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January 1, 1999

Fast Track

By John A. Bryne

Also in this article

After more than 44 years on Wall Street, Irwin "Flash" Levenstein announced his retirement from Merrill Lynch & Co. Levenstein, whose retirement will be effective February 1, is the director of the firm's international broker-dealer trading desk in New York. Levenstein joined Merrill Lynch in 1995 with the firm's acquisition of New York's Smith NewCourt. He had begun his career in 1954 at Smith NewCourt predecessor Carl Marks & Co., working as a messenger part-time while still in high school.

Leonard Drachtman joined the New York office of A.G. Edwards & Sons as a senior sales trader. Drachtman was previously a senior sales trader at Baltimore-based BT Alex. Brown & Sons. He will report to Tom Giandereggio, vice president and manager of sales trading at A.G. Edwards.

Coastal Securities hired Gail Schaeffer as an over-the-counter trader in the firm's Dallas headquarters. Schaeffer was previously an equity trader at Capital Institutional Securities in Dallas. She will report to Al Anderson and Bonnie Chambers. Anderson is the head of Coastal Securities' trading desk, and Chambers assists Anderson in the management of the desk.

Paul Kujawa joined the Denver desk of Cleary Gull Reiland & McDevitt as a sales trader. He was previously a sales trader at the trading arm of Bridge Information Systems in Chicago. Kujawa will report to Bob Neugebauer, head of the firm's equity operations in Denver.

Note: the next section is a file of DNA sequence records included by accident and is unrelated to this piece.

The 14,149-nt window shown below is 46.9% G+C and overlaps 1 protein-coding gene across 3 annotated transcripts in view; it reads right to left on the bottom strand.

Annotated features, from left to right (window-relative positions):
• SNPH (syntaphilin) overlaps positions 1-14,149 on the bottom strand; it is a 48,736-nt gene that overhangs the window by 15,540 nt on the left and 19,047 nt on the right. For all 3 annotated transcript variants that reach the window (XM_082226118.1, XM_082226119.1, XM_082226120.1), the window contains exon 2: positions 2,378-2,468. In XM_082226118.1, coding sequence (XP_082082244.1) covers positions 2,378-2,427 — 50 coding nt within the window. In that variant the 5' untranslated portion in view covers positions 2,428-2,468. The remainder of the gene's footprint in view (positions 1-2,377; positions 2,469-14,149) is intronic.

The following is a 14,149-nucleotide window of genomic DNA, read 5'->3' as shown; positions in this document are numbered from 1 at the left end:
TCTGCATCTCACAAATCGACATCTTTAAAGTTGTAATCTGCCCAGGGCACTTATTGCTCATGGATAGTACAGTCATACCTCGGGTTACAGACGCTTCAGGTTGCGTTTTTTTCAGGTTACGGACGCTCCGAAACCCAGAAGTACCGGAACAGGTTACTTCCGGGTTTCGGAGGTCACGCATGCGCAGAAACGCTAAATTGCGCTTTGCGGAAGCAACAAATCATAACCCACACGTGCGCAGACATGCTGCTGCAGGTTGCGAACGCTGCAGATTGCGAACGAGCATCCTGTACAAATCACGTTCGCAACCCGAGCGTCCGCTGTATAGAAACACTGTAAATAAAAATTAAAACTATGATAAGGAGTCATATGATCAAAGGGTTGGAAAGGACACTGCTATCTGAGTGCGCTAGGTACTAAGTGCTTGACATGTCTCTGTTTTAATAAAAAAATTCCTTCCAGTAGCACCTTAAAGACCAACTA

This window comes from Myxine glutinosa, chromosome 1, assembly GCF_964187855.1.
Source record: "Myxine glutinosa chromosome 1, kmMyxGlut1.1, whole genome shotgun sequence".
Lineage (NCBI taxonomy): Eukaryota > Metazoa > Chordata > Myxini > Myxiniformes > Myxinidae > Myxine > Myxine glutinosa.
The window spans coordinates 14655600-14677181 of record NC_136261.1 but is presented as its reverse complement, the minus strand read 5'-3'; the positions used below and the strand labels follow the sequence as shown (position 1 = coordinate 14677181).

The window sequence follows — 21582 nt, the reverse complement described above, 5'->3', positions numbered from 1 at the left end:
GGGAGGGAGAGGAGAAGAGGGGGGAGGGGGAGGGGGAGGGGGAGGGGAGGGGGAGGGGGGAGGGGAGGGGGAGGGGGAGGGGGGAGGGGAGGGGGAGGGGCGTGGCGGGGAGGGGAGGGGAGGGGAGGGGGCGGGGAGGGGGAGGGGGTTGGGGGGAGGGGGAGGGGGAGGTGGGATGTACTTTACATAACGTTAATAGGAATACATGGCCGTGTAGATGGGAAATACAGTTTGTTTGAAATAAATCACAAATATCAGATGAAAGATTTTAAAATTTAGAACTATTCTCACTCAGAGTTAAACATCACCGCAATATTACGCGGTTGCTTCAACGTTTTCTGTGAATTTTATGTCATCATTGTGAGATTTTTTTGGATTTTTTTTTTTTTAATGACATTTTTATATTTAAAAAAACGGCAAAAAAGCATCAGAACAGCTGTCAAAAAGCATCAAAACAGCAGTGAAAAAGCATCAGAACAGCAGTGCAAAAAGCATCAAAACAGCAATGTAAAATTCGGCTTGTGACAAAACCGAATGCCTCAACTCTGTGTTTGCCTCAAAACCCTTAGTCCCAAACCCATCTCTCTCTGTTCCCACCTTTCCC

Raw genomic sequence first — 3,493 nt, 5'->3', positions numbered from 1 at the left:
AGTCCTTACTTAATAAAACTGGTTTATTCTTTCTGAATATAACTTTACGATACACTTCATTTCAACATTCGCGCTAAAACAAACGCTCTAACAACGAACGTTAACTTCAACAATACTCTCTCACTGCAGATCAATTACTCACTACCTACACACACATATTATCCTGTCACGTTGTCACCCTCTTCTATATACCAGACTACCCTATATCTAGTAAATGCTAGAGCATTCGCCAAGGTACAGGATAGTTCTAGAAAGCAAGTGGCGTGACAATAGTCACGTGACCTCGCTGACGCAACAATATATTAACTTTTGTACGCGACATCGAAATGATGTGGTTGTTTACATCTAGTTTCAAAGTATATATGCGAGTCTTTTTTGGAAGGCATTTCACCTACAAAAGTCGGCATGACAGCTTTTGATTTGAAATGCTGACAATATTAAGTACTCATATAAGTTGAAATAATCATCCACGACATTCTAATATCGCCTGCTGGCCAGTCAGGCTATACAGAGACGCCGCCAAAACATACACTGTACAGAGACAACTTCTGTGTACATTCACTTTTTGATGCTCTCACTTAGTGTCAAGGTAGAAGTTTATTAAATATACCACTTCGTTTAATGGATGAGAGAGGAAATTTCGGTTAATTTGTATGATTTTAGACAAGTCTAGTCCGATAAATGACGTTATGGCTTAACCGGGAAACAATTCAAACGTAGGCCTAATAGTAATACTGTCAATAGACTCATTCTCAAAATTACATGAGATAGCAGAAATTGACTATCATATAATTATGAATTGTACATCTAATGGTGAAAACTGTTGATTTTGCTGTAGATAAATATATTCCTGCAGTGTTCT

James Allwin retired as president of Morgan Stanley, Dean Witter & Co.'s institutional investment-management arm. Allwin, 45, oversaw the management of $156 billion of institutional assets heading New York's Morgan Stanley Asset Management, West Conshohocken, Pa.'s Miller, Anderson & Sherrerd, and the parent firm's private-equity group. He was replaced by Richard Worley. Worley was previously chairman of Miller, Anderson & Sherrerd, an institutional money manager Morgan Stanley acquired in 1996.

Dallas-based Capital Institutional Services (CIS) recently received approval from the U.K. Securities and Futures Authority to launch equity trading and fixed-income operations in the U.K. Operations will be based in London, and David Phillips was hired as managing director of the new London office. Phillips was previously a 36-year veteran of J.P. Morgan Investment Management. Most recently, he directed all trading functions in the firm's London office.

CIS also hired James McGill, who will serve as CIS's director of sales trading. McGill joined the firm from NatWest Stockbrokers in London, where he directed all trading functions.

In a close and controversial election, members of the Chicago Board of Trade (CBOT) voted to unseat chairman Patrick H. Arbor. David P. Brennan, a soybean trader who was popular with floor traders, defeated Arbor in the vote, 608 to 589. Arbor had been in office as chairman for six years, and was running against Brennan for an unprecedented sixth term as chairman. It was reported that CBOT members had been critical of Arbor's commitment to technology, and his proposed alliances with other exchanges.

New York's Donaldson, Lufkin & Jenrette promoted David S. Moore to managing director of U.S. equities. In his new position, Moore will be responsible for all aspects of DLJ's dollar-denominated business. He will report to Stuart Robbins, managing director, head of global equities at DLJ. Moore will continue in his repsonsibilities as managing director, head of global-equities trading.